Plain English Summary
Background and study aims
An inguinal hernia is when part of the abdominal cavity protrudes through the inguinal canal. Inguinal hernia repair is one of the most widely performerd surgical procedure. Amongst the techniques used, the open Lichtenstein repair (OLR) is still the most widely performed. However, in the last decade there has been an increased interest in the laparoscopic approaches (keyhole surgery) for inguinal hernia repair, mainly represented as the trans-abdominal pre-peritoneal (TAPP) technique. This technique places a mesh to reinforce the abdominal wall. As described in recent studies, TAPP approach can be beneficial as it is less invasive and can be less painful/easier recovery. It is expected that these benefits would be more apparent in the treatment of bilateral inguinal hernias given the fact that both hernias are repaired through a single unified access. However, there are not enough studies in literature to support the potential benefits of the TAPP approach in bilateral inguinal hernias and none address its impact on the quality of life compared with OLR. The aim of this study is to evaluate if laparoscopic hernia repair is cost effective compared with open technique.
Who can participate?
Adults aged 18 and older who have an hernia and are requiring surgery.
What does the study involve?
Participants are allocated to one of two groups. Those in the first group undergo their surgery using the open technique. Those in the second group receive the laparoscopic TAPP technique. Participants are assessed after surgery to see how successful the surgery was, their quality of life and if their hernias have occurred.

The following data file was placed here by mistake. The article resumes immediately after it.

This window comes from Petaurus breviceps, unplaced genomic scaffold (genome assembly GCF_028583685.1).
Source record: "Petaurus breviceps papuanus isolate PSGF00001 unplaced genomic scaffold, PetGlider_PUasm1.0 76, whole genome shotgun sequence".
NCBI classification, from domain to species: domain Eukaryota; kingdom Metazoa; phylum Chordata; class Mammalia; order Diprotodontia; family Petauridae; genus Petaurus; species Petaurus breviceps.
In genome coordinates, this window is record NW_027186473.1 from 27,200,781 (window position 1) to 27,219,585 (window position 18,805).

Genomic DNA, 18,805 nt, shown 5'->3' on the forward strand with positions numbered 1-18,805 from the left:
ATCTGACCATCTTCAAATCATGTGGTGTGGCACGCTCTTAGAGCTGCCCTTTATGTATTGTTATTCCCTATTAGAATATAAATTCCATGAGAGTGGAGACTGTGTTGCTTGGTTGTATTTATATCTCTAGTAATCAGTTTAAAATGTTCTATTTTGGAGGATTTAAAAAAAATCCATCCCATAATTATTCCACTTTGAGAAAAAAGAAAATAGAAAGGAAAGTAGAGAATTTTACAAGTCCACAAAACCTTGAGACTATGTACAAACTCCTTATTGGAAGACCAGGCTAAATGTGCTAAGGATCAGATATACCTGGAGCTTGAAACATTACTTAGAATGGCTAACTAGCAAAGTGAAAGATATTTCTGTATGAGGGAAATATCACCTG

What are the possible benefits and risks of participating?
Participants may benefit from having the TAPP technique used as this can be a less painful surgery and have a shorter recovery time in hospital. There are no direct risks.
Where is the study run from?
Sanchinarro University Hospital (Spain)
When is the study starting and how long is it expected to run for?
December 2012 to January 2017
Who is funding the study?
Investigator initiated and funded (Spain)
Who is the main contact?
Dr Benedetto Ielpo (Scientific)
Clinical and cost differences between laparoscopic TAPP versus traditional open Lichteinstein repair for bilateral inguinal hernia
The aim of this study is to evaluate if laparoscopic hernia repair is cost effective compared with open technique.